Endangered Right Whales Threatened by Seismic Surveys

April 14, 2016

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Photo Credit: ©NOAA

A series of seismic surveys for oil and gas planned for the waters between Delaware and Florida pose a substantial threat to one of the world's most endangered whale species, says a group of renowned marine mammal scientists.

In an open letter sent to President Obama this week, the 27 leading right whale experts, from places like New England Aquarium, Duke University, and WCS, stated that the surveys would significantly impact the acoustically sensitive North Atlantic right whale, an endangered species numbering no more than 500 animals, and "would jeopardize its survival."

Last month, the administration excluded oil and gas leases in the same regions for the next five years, but the controversial seismic surveys may continue as planned.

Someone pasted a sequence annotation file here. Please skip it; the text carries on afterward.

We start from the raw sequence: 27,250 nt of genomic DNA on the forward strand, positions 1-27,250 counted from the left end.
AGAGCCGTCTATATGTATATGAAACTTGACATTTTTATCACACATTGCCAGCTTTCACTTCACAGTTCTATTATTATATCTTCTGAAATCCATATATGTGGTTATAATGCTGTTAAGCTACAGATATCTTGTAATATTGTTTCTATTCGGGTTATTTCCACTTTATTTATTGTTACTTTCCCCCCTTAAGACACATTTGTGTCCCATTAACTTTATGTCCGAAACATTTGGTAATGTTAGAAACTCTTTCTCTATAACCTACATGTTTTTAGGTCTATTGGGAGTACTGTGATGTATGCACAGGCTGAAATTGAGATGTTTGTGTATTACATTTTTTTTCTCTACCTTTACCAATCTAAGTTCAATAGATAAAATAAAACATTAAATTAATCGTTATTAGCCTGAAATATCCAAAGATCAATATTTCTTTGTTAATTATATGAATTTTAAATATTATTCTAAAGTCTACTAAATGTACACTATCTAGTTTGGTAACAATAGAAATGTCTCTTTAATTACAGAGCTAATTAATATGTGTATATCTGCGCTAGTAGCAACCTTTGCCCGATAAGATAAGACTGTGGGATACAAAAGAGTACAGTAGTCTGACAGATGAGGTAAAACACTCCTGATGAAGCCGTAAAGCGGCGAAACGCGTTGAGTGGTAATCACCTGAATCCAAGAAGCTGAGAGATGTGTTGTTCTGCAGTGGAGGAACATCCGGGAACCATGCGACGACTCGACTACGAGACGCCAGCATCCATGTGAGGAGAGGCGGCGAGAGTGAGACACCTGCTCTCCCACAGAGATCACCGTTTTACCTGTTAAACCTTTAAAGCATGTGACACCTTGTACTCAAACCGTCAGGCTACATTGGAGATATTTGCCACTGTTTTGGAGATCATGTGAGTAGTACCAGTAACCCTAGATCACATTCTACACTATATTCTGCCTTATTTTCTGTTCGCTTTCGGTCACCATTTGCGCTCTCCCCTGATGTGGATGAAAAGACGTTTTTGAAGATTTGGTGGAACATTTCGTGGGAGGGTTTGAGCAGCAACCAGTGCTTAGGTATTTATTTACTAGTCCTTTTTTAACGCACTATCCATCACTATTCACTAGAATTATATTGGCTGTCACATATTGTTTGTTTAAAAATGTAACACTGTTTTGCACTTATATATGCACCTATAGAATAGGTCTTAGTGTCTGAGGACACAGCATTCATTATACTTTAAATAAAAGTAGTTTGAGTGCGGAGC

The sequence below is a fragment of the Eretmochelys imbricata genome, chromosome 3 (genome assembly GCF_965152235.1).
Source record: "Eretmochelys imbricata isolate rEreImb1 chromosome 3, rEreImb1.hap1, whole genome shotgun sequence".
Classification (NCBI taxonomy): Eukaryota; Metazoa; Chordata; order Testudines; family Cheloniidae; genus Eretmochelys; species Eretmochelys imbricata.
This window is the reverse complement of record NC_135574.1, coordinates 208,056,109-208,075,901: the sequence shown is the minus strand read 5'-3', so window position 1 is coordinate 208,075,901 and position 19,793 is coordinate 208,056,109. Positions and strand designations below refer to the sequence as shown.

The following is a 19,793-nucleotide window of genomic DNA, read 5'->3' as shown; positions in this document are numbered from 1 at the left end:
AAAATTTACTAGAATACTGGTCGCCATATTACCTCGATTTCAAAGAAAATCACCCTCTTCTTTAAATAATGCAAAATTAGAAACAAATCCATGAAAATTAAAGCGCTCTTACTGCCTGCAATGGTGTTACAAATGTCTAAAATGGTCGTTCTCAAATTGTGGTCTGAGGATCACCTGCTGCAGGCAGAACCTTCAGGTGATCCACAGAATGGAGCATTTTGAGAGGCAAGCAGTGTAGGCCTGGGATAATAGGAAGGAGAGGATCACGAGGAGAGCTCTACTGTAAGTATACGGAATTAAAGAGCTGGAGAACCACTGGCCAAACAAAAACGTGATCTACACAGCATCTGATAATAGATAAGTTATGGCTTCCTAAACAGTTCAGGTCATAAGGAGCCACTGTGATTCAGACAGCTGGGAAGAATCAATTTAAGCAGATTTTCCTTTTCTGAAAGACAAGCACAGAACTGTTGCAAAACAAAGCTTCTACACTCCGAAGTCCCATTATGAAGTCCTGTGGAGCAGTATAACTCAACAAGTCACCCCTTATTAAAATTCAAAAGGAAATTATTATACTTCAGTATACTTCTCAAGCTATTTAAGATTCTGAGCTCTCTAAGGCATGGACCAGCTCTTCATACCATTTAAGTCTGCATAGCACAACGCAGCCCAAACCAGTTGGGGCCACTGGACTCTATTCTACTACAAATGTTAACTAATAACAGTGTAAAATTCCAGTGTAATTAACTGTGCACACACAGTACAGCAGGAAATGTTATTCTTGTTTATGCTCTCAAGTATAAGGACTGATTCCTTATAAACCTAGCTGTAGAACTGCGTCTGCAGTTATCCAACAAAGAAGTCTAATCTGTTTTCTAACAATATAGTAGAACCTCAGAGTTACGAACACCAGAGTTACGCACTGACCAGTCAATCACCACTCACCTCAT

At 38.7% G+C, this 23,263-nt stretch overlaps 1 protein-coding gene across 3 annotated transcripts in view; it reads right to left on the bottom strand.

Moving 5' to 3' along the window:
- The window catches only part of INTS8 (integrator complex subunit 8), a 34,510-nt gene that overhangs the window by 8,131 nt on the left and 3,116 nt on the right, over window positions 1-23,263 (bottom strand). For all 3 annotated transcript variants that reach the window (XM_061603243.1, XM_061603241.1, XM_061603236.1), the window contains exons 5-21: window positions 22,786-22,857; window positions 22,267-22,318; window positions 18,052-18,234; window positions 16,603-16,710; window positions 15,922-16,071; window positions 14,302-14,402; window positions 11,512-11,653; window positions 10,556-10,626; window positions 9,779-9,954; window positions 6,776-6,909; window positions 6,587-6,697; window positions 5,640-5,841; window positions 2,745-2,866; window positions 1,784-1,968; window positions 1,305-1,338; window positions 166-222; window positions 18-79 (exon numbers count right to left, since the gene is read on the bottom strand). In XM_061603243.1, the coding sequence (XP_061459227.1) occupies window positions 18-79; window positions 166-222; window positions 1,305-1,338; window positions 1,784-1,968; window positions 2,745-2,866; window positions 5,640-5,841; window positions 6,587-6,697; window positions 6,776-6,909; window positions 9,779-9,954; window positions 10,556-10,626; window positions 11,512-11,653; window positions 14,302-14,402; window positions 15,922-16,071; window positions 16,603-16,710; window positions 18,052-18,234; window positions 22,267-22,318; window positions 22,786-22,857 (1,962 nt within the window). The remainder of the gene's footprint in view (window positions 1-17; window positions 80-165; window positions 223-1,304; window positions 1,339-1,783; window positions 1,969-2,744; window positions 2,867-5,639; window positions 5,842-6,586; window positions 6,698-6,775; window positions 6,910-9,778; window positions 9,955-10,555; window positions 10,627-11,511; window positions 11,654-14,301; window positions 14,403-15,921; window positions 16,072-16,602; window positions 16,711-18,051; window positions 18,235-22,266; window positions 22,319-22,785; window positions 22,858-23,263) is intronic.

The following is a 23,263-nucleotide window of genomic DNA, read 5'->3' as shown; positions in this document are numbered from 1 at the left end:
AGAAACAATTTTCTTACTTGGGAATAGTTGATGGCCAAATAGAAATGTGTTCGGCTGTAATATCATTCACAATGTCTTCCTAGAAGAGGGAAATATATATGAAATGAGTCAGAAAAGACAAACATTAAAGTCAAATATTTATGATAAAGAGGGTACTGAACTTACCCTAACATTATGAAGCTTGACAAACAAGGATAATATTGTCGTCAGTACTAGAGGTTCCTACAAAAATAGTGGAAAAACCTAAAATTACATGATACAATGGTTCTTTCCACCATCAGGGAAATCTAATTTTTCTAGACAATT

Growing to nearly 60 feet in length, the North Atlantic right whale was one of the first targets of the world's commercial whaling industry. It was rapidly hunted from its habitat in the Atlantic before whalers moved onto other species. It is designated as "Critically Endangered" on the IUCN's Red List of Threatened Species, and is protected in U.S. waters by the Endangered Species Act and the Marine Mammal Protection Act.

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